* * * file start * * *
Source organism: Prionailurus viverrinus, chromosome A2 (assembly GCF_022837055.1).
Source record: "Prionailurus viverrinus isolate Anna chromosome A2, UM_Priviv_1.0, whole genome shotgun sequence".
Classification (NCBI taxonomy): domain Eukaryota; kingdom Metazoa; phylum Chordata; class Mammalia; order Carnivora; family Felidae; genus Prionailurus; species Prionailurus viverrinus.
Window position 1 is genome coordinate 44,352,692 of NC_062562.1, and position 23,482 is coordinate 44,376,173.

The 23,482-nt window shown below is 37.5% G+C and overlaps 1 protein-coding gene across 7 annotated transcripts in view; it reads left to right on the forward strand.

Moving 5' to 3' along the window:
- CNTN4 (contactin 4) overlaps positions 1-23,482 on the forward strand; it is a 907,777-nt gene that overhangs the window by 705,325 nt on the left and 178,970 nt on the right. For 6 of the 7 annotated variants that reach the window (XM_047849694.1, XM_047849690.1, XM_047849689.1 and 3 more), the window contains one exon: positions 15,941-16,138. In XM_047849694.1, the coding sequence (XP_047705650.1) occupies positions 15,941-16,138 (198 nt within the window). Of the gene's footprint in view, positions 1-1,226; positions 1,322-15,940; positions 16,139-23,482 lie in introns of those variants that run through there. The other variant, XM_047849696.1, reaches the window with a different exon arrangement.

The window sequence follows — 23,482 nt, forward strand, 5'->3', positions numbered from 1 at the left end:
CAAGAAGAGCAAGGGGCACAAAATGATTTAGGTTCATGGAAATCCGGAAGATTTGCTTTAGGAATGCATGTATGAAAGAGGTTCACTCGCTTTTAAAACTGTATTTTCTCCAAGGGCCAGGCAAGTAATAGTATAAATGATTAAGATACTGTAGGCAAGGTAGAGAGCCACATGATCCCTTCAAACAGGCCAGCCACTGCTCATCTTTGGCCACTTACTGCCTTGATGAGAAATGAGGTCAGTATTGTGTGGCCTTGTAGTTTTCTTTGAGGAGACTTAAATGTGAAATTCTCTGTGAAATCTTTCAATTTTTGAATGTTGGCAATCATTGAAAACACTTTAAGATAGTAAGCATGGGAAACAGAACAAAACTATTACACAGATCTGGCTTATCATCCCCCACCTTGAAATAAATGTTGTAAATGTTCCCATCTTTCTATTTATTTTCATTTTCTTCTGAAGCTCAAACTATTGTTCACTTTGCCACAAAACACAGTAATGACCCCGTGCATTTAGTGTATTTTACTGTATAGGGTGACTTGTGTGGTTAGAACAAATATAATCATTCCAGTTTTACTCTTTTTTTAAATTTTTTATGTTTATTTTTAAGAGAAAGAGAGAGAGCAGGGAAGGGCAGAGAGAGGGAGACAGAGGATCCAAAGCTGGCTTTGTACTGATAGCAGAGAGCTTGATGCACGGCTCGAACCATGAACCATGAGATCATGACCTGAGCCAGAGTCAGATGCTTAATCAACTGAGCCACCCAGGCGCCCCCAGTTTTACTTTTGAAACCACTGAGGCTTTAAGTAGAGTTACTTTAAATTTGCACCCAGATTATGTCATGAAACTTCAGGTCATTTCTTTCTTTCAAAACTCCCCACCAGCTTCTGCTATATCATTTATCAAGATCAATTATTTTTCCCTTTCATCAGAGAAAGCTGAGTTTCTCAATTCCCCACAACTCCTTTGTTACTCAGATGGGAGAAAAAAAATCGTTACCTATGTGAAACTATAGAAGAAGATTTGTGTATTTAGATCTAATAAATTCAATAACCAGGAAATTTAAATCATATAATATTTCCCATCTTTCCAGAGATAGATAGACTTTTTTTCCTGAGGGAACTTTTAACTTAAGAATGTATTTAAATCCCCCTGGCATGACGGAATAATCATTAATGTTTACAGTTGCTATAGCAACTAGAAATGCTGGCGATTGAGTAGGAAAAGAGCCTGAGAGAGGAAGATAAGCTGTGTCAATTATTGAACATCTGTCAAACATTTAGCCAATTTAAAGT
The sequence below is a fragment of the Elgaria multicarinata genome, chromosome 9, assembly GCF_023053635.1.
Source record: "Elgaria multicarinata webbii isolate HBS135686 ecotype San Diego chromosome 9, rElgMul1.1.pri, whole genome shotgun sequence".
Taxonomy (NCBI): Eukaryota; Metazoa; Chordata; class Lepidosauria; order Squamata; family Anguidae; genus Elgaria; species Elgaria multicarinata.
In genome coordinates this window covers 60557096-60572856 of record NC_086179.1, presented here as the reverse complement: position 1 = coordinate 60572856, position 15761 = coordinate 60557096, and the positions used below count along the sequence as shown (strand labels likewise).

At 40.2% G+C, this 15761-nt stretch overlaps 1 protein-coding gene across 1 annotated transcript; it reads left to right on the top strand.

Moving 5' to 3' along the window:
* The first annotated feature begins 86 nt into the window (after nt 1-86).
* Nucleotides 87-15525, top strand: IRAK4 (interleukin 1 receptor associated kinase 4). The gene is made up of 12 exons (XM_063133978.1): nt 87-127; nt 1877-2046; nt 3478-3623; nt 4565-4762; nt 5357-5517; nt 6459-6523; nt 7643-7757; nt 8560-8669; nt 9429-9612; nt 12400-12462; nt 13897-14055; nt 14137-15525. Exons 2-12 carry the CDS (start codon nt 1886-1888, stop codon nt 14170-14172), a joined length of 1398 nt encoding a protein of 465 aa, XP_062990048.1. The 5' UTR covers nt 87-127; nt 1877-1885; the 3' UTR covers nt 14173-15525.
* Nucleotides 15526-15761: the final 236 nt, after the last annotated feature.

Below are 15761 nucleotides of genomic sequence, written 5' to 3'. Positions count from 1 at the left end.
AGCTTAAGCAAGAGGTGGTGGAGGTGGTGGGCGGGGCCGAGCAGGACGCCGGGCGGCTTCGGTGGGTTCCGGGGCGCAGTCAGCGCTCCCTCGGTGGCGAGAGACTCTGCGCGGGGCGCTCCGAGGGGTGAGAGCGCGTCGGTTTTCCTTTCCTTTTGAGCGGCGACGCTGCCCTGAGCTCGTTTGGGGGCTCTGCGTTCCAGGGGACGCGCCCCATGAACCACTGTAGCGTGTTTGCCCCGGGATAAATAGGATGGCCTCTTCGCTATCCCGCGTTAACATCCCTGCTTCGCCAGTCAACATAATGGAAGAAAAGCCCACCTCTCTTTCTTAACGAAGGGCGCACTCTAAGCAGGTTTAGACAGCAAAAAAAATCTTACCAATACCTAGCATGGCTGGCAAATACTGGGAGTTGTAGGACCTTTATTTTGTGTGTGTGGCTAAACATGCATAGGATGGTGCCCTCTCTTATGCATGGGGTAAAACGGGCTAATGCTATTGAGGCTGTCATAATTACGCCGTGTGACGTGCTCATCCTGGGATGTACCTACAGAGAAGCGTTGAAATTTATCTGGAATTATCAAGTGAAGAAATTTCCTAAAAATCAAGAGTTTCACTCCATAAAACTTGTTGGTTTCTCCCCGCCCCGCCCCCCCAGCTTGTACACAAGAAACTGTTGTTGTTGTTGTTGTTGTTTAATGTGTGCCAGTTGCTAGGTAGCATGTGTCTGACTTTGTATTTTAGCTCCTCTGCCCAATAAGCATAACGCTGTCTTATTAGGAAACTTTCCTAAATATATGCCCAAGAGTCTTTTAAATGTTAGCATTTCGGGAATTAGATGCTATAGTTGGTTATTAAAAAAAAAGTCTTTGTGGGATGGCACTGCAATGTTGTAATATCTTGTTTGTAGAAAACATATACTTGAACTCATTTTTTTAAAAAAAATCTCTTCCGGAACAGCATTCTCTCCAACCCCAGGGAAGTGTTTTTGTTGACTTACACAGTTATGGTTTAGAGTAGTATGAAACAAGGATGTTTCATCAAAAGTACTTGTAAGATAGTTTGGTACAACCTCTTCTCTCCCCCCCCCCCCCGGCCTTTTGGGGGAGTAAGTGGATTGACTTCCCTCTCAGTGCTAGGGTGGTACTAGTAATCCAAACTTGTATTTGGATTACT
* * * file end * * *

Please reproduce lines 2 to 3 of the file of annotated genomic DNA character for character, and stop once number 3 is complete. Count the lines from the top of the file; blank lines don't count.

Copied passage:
Source record: "Prionailurus viverrinus isolate Anna chromosome A2, UM_Priviv_1.0, whole genome shotgun sequence".
Classification (NCBI taxonomy): domain Eukaryota; kingdom Metazoa; phylum Chordata; class Mammalia; order Carnivora; family Felidae; genus Prionailurus; species Prionailurus viverrinus.